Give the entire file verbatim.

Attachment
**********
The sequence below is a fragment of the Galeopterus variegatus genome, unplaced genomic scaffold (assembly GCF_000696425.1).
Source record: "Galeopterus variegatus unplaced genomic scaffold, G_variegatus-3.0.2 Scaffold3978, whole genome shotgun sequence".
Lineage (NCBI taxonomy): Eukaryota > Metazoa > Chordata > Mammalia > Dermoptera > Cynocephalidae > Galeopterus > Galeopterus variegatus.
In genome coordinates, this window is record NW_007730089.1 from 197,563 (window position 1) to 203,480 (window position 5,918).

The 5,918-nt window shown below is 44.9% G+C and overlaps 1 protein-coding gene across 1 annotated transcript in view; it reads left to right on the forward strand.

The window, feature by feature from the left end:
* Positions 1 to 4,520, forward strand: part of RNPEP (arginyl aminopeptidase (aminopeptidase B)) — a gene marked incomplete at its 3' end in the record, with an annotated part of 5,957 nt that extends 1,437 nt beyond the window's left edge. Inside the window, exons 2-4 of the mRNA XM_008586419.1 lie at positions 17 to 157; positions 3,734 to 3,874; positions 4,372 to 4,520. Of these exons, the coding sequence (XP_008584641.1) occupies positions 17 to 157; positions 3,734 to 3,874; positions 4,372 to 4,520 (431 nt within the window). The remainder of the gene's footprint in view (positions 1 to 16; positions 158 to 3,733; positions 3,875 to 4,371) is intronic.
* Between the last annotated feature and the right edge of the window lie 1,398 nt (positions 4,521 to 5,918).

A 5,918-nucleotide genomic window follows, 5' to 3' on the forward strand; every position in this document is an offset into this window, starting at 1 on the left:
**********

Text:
The sequence below is a fragment of the Galeopterus variegatus genome, unplaced genomic scaffold (assembly GCF_000696425.1).
Source record: "Galeopterus variegatus unplaced genomic scaffold, G_variegatus-3.0.2 Scaffold3978, whole genome shotgun sequence".
Lineage (NCBI taxonomy): Eukaryota > Metazoa > Chordata > Mammalia > Dermoptera > Cynocephalidae > Galeopterus > Galeopterus variegatus.
In genome coordinates, this window is record NW_007730089.1 from 197,563 (window position 1) to 203,480 (window position 5,918).

The 5,918-nt window shown below is 44.9% G+C and overlaps 1 protein-coding gene across 1 annotated transcript in view; it reads left to right on the forward strand.

The window, feature by feature from the left end:
* Positions 1 to 4,520, forward strand: part of RNPEP (arginyl aminopeptidase (aminopeptidase B)) — a gene marked incomplete at its 3' end in the record, with an annotated part of 5,957 nt that extends 1,437 nt beyond the window's left edge. Inside the window, exons 2-4 of the mRNA XM_008586419.1 lie at positions 17 to 157; positions 3,734 to 3,874; positions 4,372 to 4,520. Of these exons, the coding sequence (XP_008584641.1) occupies positions 17 to 157; positions 3,734 to 3,874; positions 4,372 to 4,520 (431 nt within the window). The remainder of the gene's footprint in view (positions 1 to 16; positions 158 to 3,733; positions 3,875 to 4,371) is intronic.
* Between the last annotated feature and the right edge of the window lie 1,398 nt (positions 4,521 to 5,918).

A 5,918-nucleotide genomic window follows, 5' to 3' on the forward strand; every position in this document is an offset into this window, starting at 1 on the left: